Catching Your Own Momentum
How to Get Going, for Chronic Freezers
Momentum is defined as “the quantity of motion of a moving body.”
Ugh! It’s that whole, “in order to feel better you need to exercise, but in order to will yourself to exercise, you need to feel better” scenario. If you aren’t familiar with the freeze response, you may want to read about it here before moving on. If you have never been depressed and do not relate to the first sentence (“Buck up! I exercise when I don’t feel like it all the time!”), I don’t think this piece will serve you.
I work with folks to support a healing shift from dominant states of fight, flight, freeze, fawn and their symptoms. This means, fortunately, that I have worked deeply with the states that underlie my own resistance to movement and exercise.
My bitterness in the face of exercise, historically speaking, has been significant. Over the years I have met many an internal and external invitation to go for a run or do xyz workout with a healthy “I’M GOOD THANKS!!” 😘
I have also done several rounds of 1–2 month-long, guilt-based programs designed to finally, completely, “get my ass in gear.” I do not disparage these good faith attempts. I think they were expressions of a deep desire and longing, just like other methods and practices I have taken up in life. That said, I am happy to report that it has been some time since I participated in any kind of shame-based exercise.
Don’t worry, I am in good health! At this time I dance and walk (almost) every day, and here and there do bodyweight workouts, runs and yoga. Overall, I have far more energy, feel more availabile to move in my world, and my emotional tone over the last many years has shifted from what I now consider a relative flatness, to a truthfully delightful buoyancy, if I do say so myself!
So, I would like to share some wisdom I have received related to movement and momentum, for folks dealing with symptoms of ongoing freeze.
But wait, Maggie, what is the help of “leveraging” momentum when you don’t have any?
Good question! Fortunately or unfortunately, the momentum I speak of is not the “momentum” (read: squeezing and grinding) of gathering yourself against the weight of 21st century capitalist gravity to perform your day’s many clear or undefined tasks, including but not limited to: securing a presentable home, securing income, securing a purpose, securing relationships, securing excellence in parenthood, securing fame on social media, etc.
…Whew! Thank goodness.
But then, like, what are you talking about?
We’ll get into it!
There will be theory and some practice.
First, a refresher on freeze: freeze is a stress response that inhibits movement and conserves energy. It is an autonomic response the body expresses when threat is perceived as high or existential. Freeze involves some level of dissociation, which could be described as “detachment” or the exit of consciousness or awareness from a given experience. Freeze and dissociation happen on a spectrum of intensity, from spacing out for a moment or feeling brain foggy, to being physically unable to move or speak, as in sleep paralysis, or as can happen in an assault or an abusive relationship. For wild animals, freeze has a beginning, middle and end. For us “domesticated” folk, freeze can hang on under the surface, dragging us down for years on end. An important thing to note for our purpose here is that freeze is an active inhibition of the movement/responsiveness of the sympathetic nervous system. Whether this inhibitory brake is working against self-protective or creative movement impulses from within, or responsiveness to things that may be happening on the outside, there is some degree of holding pattern in place.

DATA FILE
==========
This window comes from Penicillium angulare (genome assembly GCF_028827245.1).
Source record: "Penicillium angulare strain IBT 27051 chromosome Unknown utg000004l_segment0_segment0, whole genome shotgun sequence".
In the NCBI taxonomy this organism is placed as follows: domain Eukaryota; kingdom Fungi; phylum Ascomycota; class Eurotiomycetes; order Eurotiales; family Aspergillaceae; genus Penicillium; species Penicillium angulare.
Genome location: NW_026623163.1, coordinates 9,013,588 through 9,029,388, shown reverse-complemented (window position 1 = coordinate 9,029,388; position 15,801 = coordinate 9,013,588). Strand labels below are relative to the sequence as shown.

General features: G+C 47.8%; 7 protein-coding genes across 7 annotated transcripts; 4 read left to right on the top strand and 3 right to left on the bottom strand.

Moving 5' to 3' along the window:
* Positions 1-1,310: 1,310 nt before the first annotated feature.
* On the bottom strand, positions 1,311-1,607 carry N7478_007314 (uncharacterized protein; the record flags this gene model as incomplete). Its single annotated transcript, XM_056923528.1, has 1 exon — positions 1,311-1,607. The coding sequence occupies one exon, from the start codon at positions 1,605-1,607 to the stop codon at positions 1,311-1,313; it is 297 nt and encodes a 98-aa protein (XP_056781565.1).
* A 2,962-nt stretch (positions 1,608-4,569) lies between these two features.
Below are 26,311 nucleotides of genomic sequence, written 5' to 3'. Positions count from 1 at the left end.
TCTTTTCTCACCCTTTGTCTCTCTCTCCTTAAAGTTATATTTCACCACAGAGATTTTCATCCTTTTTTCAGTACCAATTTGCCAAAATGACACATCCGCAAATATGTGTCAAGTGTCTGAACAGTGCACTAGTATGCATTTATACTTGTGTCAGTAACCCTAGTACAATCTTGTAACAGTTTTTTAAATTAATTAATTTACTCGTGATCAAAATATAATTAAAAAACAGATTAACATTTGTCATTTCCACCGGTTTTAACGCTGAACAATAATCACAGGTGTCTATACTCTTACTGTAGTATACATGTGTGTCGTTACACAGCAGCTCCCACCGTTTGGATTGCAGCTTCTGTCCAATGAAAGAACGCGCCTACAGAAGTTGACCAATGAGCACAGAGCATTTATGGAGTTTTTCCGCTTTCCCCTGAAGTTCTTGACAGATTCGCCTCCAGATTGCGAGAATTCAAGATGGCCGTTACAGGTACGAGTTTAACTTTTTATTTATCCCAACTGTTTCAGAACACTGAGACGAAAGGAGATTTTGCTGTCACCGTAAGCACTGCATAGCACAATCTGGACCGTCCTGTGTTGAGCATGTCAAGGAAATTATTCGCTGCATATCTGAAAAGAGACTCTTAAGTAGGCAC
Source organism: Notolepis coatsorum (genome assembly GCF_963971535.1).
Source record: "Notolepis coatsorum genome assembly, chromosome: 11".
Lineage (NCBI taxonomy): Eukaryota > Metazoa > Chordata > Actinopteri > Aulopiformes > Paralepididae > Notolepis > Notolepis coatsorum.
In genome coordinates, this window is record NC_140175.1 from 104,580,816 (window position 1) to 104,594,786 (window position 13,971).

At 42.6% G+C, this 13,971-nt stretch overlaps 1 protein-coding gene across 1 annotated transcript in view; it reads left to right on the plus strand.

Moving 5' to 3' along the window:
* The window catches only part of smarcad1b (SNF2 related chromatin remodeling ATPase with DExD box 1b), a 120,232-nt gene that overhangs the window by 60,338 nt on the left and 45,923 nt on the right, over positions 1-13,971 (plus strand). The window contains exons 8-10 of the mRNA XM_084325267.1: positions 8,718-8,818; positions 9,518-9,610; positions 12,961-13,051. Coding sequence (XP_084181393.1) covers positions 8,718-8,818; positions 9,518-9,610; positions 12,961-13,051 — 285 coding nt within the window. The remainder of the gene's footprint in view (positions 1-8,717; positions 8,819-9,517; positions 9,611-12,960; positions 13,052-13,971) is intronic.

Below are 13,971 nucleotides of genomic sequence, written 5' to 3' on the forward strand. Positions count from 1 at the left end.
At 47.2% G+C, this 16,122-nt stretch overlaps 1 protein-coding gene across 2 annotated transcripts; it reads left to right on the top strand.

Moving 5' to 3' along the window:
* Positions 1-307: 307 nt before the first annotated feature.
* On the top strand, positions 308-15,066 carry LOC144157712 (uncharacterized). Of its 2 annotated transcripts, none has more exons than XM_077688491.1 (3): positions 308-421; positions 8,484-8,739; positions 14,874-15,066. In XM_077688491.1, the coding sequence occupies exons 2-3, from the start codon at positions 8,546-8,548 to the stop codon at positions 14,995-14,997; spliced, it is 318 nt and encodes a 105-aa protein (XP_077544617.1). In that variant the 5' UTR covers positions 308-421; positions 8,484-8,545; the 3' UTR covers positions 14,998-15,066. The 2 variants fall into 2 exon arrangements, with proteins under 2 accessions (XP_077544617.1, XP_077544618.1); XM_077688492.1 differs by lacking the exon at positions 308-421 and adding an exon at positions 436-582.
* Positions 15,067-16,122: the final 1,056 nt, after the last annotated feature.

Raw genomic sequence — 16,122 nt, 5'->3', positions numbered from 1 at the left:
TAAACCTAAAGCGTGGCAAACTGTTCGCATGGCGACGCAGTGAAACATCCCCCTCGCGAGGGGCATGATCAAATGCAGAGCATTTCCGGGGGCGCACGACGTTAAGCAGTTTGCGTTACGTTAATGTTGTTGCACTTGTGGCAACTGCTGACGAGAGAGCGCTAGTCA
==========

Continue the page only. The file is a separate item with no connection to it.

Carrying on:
The good news, then, is that the energy you accurately experience yourself not having is reflective of the energy of your state, not necessarily the energy you may have access to if another state happened to take place. Folks with chronic illness find themselves very clearly limited re: energy output in a day, so I just want to caveat this whole piece and say that these ideas and practices are not intended as generalizations that apply to everyone, but humble offerings for those interested in somatic approaches to wellbeing.
Movement is something that is never not there. There is no such thing as absolute stillness, just as there is no such thing as absolute cold. This may sound like terrible news to folks who have a hard time relaxing, but consider that states of deep relaxation could be the perfect ground for responsiveness and readiness! You could also consider that if stillness and relaxation are relative, that means there is always more of it to explore.
We are here on account of our particles, our wiggly bits… rubbing, dancing and interacting until they reach the complexity and expression required for a given situation.
So how do we “release” the silent and debilitating brake on our sympathetic energy? Are we sure that’s a good idea? How do we know this energy is even there? Isn’t the problem that our system is saying “I give up” in some way? Don’t we need to be roused out of this slump? Well, yes, but perhaps not in the way you think.